If you are planning on moving to the Cloud, you need to make decisions about exactly which of your applications you will be moving. The National Institute of Standards and Technology (NIST) has developed a Definition of Cloud Computing that outlines the currently available application options: Software as a Service (SaaS), Platform as a Service (PaaS), and Infrastructure as a Service (IaaS) – I gave a brief overview of each of these in a post from last June.
Keep in mind that you don’t need to commit all your resources to one type of Cloud application – you can pick and choose resources according to your needs. For example, moving your website to a PaaS vendor, while using Exchange on IaaS for your mail, and a SaaS CRM application.
Before you make any decisions on which model of cloud you would like to use, first examine the applications you’re currently using – are they performing satisfactorily? Are there any problems with the applications? Do you anticipate problems with them in the future? If you anticipate sales growth, will your CRM be able to keep up with the new customers? If you’re rolling out a new web application, will your web servers be able to handle the extra load?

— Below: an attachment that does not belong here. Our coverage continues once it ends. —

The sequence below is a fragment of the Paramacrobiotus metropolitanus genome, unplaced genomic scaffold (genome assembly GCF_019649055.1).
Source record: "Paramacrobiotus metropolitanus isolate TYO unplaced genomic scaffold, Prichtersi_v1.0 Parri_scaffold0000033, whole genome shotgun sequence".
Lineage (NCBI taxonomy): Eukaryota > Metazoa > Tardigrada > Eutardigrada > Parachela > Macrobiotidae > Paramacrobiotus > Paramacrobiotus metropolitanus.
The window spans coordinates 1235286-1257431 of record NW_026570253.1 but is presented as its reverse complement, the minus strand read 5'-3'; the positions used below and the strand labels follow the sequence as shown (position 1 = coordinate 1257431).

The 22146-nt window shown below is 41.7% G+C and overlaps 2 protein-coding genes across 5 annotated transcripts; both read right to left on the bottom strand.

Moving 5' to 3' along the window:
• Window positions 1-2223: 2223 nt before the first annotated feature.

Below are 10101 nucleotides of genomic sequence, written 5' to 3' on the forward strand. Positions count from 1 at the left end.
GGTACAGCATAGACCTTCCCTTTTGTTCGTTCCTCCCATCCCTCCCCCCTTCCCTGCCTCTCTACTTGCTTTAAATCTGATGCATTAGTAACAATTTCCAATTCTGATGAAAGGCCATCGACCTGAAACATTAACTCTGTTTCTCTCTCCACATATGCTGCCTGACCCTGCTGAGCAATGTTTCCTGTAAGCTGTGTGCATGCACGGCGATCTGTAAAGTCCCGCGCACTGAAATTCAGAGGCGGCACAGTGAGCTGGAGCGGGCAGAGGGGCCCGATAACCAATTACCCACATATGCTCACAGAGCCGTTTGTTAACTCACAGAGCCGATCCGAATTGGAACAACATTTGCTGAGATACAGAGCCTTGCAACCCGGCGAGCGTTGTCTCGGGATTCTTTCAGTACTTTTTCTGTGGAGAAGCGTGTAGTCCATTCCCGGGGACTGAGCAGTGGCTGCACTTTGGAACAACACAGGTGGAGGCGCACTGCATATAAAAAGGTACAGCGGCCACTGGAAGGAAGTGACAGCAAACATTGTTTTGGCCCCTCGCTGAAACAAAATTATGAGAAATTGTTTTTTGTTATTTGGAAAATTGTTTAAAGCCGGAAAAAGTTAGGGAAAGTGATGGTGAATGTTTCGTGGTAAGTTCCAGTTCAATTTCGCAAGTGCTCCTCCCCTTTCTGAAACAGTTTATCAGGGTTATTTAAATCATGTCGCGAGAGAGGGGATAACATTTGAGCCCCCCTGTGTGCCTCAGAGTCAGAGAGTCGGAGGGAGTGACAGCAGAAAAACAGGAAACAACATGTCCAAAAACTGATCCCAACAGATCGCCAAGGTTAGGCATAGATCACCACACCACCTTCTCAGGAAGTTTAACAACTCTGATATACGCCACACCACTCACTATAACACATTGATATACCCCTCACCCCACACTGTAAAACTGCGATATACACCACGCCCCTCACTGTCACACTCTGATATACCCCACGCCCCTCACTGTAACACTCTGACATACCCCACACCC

If an application you’re using is performing well, and you anticipate that it will continue to perform well, but may need more resources, then using IaaS can help you by providing extra resources based on, and priced by, demand. IaaS also has the benefit of allowing you to use the same server platform you’re currently using, making it easier to move applications to and from the cloud. The one drawback IaaS has as compared to other cloud technologies is that, as with any virtual server, you still have to install and administer the OS and applications, and may well need to provide licensing for both.
However, if you have applications that need to be replaced, SaaS applications have the advantage of offloading application development, maintenance and support to the vendor, and vendors may also provide training materials to get your organization up to speed quickly.
There are downsides to SaaS. Applications may not be as customizable as you would like. And, if you want to move to a different application, you need to export the information you’ve configured for your company, and then import it to another application.
PaaS addresses the customization problems found in SaaS – since you develop the application, it can be customized as much as needed. Depending on the platform used to develop the application, it may be very easy to transfer the application to a new PaaS vendor. The drawbacks to PaaS include needing to allocate resources to application development, and having to provide training for the applications.
Another factor to consider when determining which Application model meets your needs is how that model is deployed. In Part 3, we’ll look at the different Cloud deployment models, and what you need to consider when choosing where your cloud is deployed.